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Aging and Disease  2016, Vol. 7 Issue (6): 721-733
Global Metabolic Profiling of Plasma Shows that Three-Year Mild-Caloric Restriction Lessens an Age-Related Increase in Sphingomyelin and Reduces L-leucine and L-phenylalanine in Overweight and Obese Subjects
Global Metabolic Profiling of Plasma Shows that Three-Year Mild-Caloric Restriction Lessens an Age-Related Increase in Sphingomyelin and Reduces L-leucine and L-phenylalanine in Overweight and Obese Subjects
Minjoo Kim1,2, Sang-Hyun Lee3, Jong Ho Lee1,2,4
1National Leading Research Laboratory of Clinical Nutrigenetics/Nutrigenomics, Department of Food and Nutrition, College of Human Ecology, Yonsei University, Seoul, 03722, Korea
2Department of Food and Nutrition, Brain Korea 21 PLUS Project, College of Human Ecology, Yonsei University, Seoul, 03722, Korea
3Department of Family Practice, National Health Insurance Corporation Ilsan Hospital, Goyang, 10444, Korea
4Research Institute of Science for Aging, Yonsei University, Seoul, 03722, Korea
Corresponding author: Jong Ho Lee, Ph.D., Department of Food and Nutrition, College of Human Ecology, Yonsei University, Seoul, 03722, Korea. Email:jhleeb@yonsei.ac.kr

The effect of weight loss from long-term, mild-calorie diets (MCD) on plasma metabolites is unknown. This study was to examine whether MCD-induced weight reduction caused changes in the extended plasma metabolites. Overweight and obese subjects aged 40-59 years consumed a MCD (approximately 100 kcal/day deficit,n=47) or a weight-maintenance diet (control,n=47) in a randomized, controlled design with a three-year clinical intervention period and plasma samples were analyzed by using UPLC-LTQ-Orbitrap mass spectrometry. The three-year MCD intervention resulted in weight loss (-8.87%) and significant decreases in HOMA-IR and TG. The three-year follow-up of the MCD group showed reductions in the following 13 metabolites: L-leucine; L-phenylalanine; 9 lysoPCs; PC (18:0/20:4); and SM (d18:0/16:1). The three-year MCD group follow-up identified increases in palmitic amide, oleamide, and PC (18:2/18:2). Considering the age-related alterations in the identified metabolites, the MCD group showed a greater decrease in L-leucine, L-phenylalanine, and SM (d18:0/16:1) compared with those of the control group. Overall, the change (Δ) in BMI positively correlated with the ΔTG, ΔHOMA-IR, ΔL-leucine, and ΔSM (d18:0/16:1). The ΔHOMA-IR positively correlated with ΔTG, ΔL-leucine, ΔL-phenylalanine, and ΔSM (d18:0/16:1). The weight loss resulting from three-year mild-caloric restriction lessens the age-related increase in SM and reduces L-leucine and L-phenylalanine in overweight and obese subjects. These changes were coupled with improved insulin resistance (ClinicalTrials.gov: NCT02081898).

Keyword: mild-calorie diet; BMI; sphingomyelin; L-leucine; L-phenylalanine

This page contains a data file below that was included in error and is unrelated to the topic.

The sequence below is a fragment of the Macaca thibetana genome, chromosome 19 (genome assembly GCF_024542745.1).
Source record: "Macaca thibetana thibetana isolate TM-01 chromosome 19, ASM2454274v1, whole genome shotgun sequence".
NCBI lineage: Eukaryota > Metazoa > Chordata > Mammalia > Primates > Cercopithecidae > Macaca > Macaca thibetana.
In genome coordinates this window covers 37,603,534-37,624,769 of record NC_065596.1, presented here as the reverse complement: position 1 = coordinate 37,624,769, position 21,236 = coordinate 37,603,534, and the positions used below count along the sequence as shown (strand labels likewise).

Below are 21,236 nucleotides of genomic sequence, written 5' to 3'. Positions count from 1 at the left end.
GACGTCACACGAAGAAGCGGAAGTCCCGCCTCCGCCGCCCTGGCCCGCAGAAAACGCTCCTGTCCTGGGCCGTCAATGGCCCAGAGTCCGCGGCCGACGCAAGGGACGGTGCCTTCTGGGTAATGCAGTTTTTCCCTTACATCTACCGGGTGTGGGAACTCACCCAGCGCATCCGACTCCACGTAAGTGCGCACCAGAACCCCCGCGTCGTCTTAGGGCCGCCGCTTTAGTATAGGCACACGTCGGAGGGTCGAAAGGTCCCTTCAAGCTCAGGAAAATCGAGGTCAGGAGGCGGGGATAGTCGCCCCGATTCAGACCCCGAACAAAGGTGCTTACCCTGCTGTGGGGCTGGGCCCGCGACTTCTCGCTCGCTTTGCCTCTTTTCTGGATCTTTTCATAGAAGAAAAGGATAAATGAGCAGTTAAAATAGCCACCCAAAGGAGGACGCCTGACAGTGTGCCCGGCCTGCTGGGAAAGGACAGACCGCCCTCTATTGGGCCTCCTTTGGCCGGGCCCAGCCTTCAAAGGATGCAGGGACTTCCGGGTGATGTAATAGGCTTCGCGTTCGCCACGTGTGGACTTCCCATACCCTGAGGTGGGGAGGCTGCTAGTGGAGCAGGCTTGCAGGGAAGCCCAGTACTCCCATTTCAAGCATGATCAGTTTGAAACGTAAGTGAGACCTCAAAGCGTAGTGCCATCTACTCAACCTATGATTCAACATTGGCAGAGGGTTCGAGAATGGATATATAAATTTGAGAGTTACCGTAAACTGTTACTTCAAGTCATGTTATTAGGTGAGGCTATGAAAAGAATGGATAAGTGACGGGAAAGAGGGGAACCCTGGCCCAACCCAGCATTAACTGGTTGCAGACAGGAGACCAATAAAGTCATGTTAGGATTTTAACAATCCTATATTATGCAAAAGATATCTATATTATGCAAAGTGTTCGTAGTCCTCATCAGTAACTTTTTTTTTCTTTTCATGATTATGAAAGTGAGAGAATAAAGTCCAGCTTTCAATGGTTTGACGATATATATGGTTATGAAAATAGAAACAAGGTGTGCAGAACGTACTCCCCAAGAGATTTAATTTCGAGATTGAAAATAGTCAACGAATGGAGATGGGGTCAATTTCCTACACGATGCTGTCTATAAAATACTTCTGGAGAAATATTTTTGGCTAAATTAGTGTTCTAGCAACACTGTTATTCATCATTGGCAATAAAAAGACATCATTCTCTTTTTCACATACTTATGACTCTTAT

The World Health Organization and the International Obesity Task Force recommended lower BMI cutpoints for defining overweight and obesity in Asian populations [1]. Some prospective studies have examined the association between body weight and mortality in Asian populations; Yuan et al. [2] found a U-shaped relationship between BMI and mortality which shows high relative risk with a BMI of less than 18.5 and a BMI 26.0. In a similar fashion, Zhou [3] reported an age-adjusted mortality was higher in subjects with a BMI of less than 18.5 or 28.0 or more. Using participants with a BMI of 24.0-24.9 as the reference group, the relative risks of mortality increase in a BMI of lower and upper than reference criteria [4] which is consistent with previous studies. These findings support the use of a single common recommendation for defining overweight and obesity in all racial and ethnic groups.

There has been growing evidence that obesity-related conditions are characterized by a broad perturbation of the metabolic physiology involving considerable changes in the metabolism of amino acids, fatty acids [5,6,7,8], and glucose [9]. This new evidence motivates the application of methods such as metabolomics, which is designed to monitor a broad range of molecular species, to study the beneficial effects of potentially health-promoting diets [8,10]. Branched-chain amino acids (BCAAs) are noteworthy in the context of experimental and clinical data. It has been suggested that these amino acids may be both the markers and effectors of insulin resistance (IR) [6,11,12] and can predict future diabetes [13,14]. BCAAs have recently been linked to the risks of developing hyperglycemia and diabetes in older populations [13,15,16]; Würtz et al. [14] suggested that these amino acids mediate the risk for future diabetes because they are markers for the development of IR. However, the ways in which these amino acids mediate the risk of developing IR and diabetes remain incompletely understood. Recently, Gu et al. [5] assessed the effects of diet in obese subjects and found that the BCAA level did not change significantly after 4 or 8 weeks of very low-calorie diets (VLCD; < 800 kcal intake/day). This finding indicates that plasma BCAA concentrations are likely unaffected by VLCD. By contrast, an energy-restricted diet (-15% of daily energy requirements) in overweight and obese older adults over an 8-week period produced significant weight reduction (7%), an improvement in glucose and lipid profiles, and a decrease in isoleucine [17].